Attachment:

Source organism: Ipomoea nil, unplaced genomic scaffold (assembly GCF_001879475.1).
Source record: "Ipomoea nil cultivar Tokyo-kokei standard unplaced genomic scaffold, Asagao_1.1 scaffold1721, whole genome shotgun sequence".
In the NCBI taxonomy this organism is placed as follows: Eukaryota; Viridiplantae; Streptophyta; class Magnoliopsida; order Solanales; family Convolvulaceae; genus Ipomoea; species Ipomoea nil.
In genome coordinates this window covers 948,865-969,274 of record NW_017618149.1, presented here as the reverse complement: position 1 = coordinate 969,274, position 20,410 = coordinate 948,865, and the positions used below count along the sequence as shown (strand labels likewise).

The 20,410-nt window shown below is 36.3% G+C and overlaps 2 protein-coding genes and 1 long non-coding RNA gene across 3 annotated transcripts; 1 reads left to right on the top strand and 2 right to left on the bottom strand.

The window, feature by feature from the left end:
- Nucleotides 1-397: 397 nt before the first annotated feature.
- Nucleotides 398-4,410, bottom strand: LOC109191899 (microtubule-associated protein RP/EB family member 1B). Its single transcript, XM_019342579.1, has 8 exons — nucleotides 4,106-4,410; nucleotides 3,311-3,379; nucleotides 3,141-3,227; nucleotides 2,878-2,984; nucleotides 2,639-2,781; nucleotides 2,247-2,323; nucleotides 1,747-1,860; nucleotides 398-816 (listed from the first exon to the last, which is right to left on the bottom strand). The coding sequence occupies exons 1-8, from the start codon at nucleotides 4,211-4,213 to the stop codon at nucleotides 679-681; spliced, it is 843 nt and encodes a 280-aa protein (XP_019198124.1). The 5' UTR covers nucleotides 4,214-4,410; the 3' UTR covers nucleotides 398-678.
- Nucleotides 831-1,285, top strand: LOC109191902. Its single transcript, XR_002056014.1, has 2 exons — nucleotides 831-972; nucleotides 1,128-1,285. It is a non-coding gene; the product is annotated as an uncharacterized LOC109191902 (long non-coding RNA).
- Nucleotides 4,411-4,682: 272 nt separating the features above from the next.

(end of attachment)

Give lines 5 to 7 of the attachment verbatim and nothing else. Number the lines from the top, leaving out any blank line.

The 20,410-nt window shown below is 36.3% G+C and overlaps 2 protein-coding genes and 1 long non-coding RNA gene across 3 annotated transcripts; 1 reads left to right on the top strand and 2 right to left on the bottom strand.

The window, feature by feature from the left end:
- Nucleotides 1-397: 397 nt before the first annotated feature.